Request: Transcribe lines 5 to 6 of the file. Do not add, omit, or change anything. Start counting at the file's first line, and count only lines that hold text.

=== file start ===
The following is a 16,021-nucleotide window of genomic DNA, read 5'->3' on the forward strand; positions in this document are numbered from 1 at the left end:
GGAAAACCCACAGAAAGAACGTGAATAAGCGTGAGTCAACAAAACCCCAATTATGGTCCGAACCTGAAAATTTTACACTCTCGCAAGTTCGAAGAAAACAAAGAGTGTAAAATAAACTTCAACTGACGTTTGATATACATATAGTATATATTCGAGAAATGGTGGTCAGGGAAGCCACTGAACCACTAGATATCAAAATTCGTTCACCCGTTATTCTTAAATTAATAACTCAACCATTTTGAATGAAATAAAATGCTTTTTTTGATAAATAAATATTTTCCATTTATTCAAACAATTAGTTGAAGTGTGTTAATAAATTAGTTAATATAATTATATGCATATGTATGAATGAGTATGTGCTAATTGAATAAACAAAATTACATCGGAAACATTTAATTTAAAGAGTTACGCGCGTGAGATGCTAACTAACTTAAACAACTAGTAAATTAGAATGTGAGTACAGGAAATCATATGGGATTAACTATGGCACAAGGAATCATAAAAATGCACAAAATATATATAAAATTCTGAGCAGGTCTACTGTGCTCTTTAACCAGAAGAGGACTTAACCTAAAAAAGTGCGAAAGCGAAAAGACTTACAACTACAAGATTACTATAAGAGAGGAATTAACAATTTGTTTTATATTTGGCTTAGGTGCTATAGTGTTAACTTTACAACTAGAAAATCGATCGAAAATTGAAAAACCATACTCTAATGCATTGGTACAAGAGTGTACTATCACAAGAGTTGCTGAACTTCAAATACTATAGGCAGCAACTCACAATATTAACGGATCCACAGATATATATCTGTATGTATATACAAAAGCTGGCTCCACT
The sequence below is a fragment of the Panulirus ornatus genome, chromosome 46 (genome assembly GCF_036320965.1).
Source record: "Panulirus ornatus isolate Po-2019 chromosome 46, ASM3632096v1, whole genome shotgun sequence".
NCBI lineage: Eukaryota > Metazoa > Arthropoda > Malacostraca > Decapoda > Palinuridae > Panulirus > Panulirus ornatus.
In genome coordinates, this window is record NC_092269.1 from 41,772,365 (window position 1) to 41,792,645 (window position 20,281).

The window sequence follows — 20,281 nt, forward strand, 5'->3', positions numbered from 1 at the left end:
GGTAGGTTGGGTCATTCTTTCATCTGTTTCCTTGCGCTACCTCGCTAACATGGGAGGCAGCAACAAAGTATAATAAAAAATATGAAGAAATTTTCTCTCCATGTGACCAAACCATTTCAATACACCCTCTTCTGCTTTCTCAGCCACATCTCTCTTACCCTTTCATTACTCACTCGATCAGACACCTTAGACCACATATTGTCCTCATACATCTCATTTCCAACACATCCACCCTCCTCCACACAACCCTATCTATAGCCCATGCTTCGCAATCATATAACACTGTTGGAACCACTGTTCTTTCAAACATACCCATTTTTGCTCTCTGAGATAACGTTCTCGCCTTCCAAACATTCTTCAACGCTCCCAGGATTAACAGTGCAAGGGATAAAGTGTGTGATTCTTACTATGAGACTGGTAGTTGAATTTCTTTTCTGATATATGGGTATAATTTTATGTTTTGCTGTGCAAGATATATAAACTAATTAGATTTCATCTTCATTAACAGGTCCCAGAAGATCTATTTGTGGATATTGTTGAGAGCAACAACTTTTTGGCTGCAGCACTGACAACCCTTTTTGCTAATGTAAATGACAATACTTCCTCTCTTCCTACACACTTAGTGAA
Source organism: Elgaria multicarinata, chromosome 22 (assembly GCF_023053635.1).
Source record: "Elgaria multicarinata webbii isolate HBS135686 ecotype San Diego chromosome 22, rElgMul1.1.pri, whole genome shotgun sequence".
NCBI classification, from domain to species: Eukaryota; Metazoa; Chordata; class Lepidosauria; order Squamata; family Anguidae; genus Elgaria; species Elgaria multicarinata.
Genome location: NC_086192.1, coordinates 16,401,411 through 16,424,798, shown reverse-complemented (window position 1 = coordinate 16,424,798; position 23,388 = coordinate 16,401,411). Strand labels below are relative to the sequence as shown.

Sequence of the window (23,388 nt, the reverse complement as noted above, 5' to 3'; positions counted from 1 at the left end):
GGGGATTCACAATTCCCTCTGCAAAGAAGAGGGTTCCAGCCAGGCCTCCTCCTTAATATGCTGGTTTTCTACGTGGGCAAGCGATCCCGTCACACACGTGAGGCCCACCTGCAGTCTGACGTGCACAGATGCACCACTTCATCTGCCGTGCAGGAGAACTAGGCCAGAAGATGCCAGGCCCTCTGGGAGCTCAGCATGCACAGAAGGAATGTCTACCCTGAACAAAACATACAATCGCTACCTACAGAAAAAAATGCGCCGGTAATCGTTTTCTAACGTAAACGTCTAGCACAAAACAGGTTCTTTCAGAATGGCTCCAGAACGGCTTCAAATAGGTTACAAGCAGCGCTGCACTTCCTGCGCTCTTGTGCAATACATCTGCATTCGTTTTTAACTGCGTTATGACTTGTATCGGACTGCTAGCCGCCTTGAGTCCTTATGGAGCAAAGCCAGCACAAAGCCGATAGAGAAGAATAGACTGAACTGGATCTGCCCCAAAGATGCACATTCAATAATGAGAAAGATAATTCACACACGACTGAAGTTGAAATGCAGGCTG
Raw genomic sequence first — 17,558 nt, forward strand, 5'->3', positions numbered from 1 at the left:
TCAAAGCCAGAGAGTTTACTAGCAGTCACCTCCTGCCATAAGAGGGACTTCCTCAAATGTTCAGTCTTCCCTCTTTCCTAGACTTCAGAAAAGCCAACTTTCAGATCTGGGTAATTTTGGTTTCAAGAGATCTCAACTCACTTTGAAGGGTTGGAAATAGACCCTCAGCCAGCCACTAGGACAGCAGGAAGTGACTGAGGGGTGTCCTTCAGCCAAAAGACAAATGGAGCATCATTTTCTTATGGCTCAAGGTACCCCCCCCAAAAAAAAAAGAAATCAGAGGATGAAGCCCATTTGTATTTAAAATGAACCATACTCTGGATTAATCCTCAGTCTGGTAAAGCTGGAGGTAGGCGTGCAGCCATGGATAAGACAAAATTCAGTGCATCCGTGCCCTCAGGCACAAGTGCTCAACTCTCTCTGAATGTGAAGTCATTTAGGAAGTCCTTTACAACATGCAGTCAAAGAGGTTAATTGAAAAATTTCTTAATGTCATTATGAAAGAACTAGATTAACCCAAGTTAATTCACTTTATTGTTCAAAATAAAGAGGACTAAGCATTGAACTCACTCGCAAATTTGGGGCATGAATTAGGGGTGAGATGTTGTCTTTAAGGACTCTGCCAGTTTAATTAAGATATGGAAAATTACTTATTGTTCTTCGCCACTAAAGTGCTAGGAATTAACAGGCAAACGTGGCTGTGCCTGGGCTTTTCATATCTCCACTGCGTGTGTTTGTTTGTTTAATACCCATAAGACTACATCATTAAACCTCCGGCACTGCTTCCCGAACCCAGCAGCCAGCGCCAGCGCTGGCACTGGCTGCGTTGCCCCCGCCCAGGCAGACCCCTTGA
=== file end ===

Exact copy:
NCBI lineage: Eukaryota > Metazoa > Arthropoda > Malacostraca > Decapoda > Palinuridae > Panulirus > Panulirus ornatus.
In genome coordinates, this window is record NC_092269.1 from 41,772,365 (window position 1) to 41,792,645 (window position 20,281).